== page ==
Makerere University Research Repository >
College of Health Sciences >
School of Bio-Medical Sciences >
Research Articles (Bio-Medical) >
Please use this identifier to cite or link to this item:
|Title: ||Effectiveness of the Standard WHO Recommended Retreatment Regimen (Category II) for Tuberculosis in Kampala, Uganda: A Prospective Cohort Study|
|Authors: ||Jones-Lopez, Edward C.|
Joloba, Moses L.
Eisenach, Kathleen D.
Elliott, Alison M.
Ellner, Jerrold J.
Smith, Peter G.
Mugerwa, Roy D.
|Keywords: ||Tuberculosis treatment|
|Issue Date: ||22-Jul-2011 |
|Publisher: ||Public Library of Science|
|Citation: ||Jones-Lo´pez, E. C. et al. (2011). Effectiveness of the Standard WHO Recommended Retreatment Regimen (Category II) for Tuberculosis in Kampala, Uganda: A Prospective Cohort Study. PLoS Med, 8(3): 1-11|
|Abstract: ||Background: Each year, 10%–20% of patients with tuberculosis (TB) in low- and middle-income countries present with
previously treated TB and are empirically started on a World Health Organization (WHO)-recommended standardized
retreatment regimen. The effectiveness of this retreatment regimen has not been systematically evaluated.
Methods and Findings: From July 2003 to January 2007, we enrolled smear-positive, pulmonary TB patients into a
prospective cohort to study treatment outcomes and mortality during and after treatment with the standardized
retreatment regimen. Median time of follow-up was 21 months (interquartile range 12–33 months). A total of 29/148 (20%)
HIV-uninfected and 37/140 (26%) HIV-infected patients had an unsuccessful treatment outcome. In a multiple logistic
regression analysis to adjust for confounding, factors associated with an unsuccessful treatment outcome were poor
adherence (adjusted odds ratio [aOR] associated with missing half or more of scheduled doses 2.39; 95% confidence interval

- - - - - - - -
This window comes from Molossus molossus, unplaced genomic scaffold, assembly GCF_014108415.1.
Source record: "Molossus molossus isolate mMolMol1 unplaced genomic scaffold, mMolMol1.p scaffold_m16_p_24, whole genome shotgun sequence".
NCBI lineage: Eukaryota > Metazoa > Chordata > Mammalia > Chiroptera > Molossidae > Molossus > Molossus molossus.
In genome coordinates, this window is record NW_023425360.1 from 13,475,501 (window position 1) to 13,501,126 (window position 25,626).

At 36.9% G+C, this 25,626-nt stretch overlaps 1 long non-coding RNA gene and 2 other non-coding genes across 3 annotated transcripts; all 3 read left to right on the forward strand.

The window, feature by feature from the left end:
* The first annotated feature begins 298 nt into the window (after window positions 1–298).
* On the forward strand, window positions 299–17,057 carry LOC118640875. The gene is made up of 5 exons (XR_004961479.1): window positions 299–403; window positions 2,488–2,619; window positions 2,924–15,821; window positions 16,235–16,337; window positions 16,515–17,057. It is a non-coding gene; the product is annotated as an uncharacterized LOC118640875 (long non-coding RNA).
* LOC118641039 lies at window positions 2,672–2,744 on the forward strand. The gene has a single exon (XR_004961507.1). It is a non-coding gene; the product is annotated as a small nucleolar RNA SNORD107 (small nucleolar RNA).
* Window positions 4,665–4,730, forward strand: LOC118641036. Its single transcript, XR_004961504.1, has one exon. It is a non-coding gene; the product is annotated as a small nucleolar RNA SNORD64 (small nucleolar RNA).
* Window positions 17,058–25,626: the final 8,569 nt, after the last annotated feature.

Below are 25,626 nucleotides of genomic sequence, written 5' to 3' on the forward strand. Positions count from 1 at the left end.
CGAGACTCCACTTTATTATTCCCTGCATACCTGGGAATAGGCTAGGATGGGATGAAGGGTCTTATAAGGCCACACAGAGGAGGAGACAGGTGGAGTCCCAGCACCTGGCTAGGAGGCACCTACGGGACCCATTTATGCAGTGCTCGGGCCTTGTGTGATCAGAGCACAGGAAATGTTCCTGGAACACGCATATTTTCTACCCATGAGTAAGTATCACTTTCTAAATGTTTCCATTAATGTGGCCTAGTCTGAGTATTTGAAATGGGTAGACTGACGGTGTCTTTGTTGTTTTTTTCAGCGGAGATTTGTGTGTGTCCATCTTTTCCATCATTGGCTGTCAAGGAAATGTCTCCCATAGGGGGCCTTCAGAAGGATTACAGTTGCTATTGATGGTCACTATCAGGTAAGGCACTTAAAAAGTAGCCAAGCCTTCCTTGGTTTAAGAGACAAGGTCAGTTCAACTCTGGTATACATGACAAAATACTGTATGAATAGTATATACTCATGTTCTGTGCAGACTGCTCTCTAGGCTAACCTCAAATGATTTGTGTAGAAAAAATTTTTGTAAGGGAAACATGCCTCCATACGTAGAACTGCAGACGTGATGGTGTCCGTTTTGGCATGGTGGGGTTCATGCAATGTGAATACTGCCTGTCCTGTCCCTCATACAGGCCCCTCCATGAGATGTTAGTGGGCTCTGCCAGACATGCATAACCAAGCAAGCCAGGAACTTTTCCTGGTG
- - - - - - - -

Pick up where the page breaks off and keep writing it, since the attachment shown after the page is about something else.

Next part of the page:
(CI) 1.10–5.22), HIV infection (2.16; 1.01–4.61), age (aOR for 10-year increase 1.59; 1.13–2.25), and duration of TB symptoms
(aOR for 1-month increase 1.12; 1.04–1.20). All patients with multidrug-resistant TB had an unsuccessful treatment outcome.
HIV-infected individuals were more likely to die than HIV-uninfected individuals (p,0.0001). Multidrug-resistant TB at
enrolment was the only common risk factor for death during follow-up for both HIV-infected (adjusted hazard ratio [aHR]
17.9; 6.0–53.4) and HIV-uninfected (14.7; 4.1–52.2) individuals. Other risk factors for death during follow-up among HIVinfected
patients were CD4,50 cells/ml and no antiretroviral treatment (aHR 7.4, compared to patients with CD4$200; 3.0–
18.8) and Karnofsky score ,70 (2.1; 1.1–4.1); and among HIV-uninfected patients were poor adherence (missing half or more
of doses) (3.5; 1.1–10.6) and duration of TB symptoms (aHR for a 1-month increase 1.9; 1.0–3.5).
Conclusions: The recommended regimen for retreatment TB in Uganda yields an unacceptable proportion of unsuccessful
outcomes. There is a need to evaluate new treatment strategies in these patients.|
|Appears in Collections:||Research Articles (Bio-Medical)|
Files in This Item:
All items in DSpace are protected by copyright, with all rights reserved.